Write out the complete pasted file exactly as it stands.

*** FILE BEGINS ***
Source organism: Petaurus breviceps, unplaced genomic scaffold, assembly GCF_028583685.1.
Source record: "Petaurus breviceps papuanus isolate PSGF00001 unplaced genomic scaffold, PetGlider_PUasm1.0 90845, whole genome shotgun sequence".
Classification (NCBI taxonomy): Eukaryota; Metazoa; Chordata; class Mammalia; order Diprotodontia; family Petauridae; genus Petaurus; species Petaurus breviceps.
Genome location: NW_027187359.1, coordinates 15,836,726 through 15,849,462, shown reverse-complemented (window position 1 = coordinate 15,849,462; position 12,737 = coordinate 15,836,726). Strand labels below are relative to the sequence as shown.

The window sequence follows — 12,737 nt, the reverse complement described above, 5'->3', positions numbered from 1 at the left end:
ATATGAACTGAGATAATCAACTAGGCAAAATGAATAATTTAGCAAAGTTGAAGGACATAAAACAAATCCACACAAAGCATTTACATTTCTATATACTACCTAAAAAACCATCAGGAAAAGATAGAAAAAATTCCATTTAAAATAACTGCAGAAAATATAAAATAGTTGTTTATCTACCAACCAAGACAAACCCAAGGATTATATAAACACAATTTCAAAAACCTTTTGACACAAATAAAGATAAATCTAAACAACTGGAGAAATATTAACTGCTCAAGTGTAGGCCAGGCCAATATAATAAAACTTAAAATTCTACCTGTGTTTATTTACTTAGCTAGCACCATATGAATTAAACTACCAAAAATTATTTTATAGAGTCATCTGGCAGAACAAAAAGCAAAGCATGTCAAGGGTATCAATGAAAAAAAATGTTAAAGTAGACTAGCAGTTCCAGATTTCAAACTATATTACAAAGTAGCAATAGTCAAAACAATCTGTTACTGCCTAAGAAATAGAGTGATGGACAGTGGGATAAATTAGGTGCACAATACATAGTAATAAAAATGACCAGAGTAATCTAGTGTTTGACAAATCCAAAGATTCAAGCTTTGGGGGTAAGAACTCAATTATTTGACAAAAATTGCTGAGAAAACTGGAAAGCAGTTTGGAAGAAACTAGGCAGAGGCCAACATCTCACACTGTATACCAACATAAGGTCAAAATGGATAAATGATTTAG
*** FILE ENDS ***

Source organism: Petaurus breviceps, unplaced genomic scaffold, assembly GCF_028583685.1.
Source record: "Petaurus breviceps papuanus isolate PSGF00001 unplaced genomic scaffold, PetGlider_PUasm1.0 90845, whole genome shotgun sequence".
Classification (NCBI taxonomy): Eukaryota; Metazoa; Chordata; class Mammalia; order Diprotodontia; family Petauridae; genus Petaurus; species Petaurus breviceps.
Genome location: NW_027187359.1, coordinates 15,836,726 through 15,849,462, shown reverse-complemented (window position 1 = coordinate 15,849,462; position 12,737 = coordinate 15,836,726). Strand labels below are relative to the sequence as shown.

The window sequence follows — 12,737 nt, the reverse complement described above, 5'->3', positions numbered from 1 at the left end:
ATATGAACTGAGATAATCAACTAGGCAAAATGAATAATTTAGCAAAGTTGAAGGACATAAAACAAATCCACACAAAGCATTTACATTTCTATATACTACCTAAAAAACCATCAGGAAAAGATAGAAAAAATTCCATTTAAAATAACTGCAGAAAATATAAAATAGTTGTTTATCTACCAACCAAGACAAACCCAAGGATTATATAAACACAATTTCAAAAACCTTTTGACACAAATAAAGATAAATCTAAACAACTGGAGAAATATTAACTGCTCAAGTGTAGGCCAGGCCAATATAATAAAACTTAAAATTCTACCTGTGTTTATTTACTTAGCTAGCACCATATGAATTAAACTACCAAAAATTATTTTATAGAGTCATCTGGCAGAACAAAAAGCAAAGCATGTCAAGGGTATCAATGAAAAAAAATGTTAAAGTAGACTAGCAGTTCCAGATTTCAAACTATATTACAAAGTAGCAATAGTCAAAACAATCTGTTACTGCCTAAGAAATAGAGTGATGGACAGTGGGATAAATTAGGTGCACAATACATAGTAATAAAAATGACCAGAGTAATCTAGTGTTTGACAAATCCAAAGATTCAAGCTTTGGGGGTAAGAACTCAATTATTTGACAAAAATTGCTGAGAAAACTGGAAAGCAGTTTGGAAGAAACTAGGCAGAGGCCAACATCTCACACTGTATACCAACATAAGGTCAAAATGGATAAATGATTTAG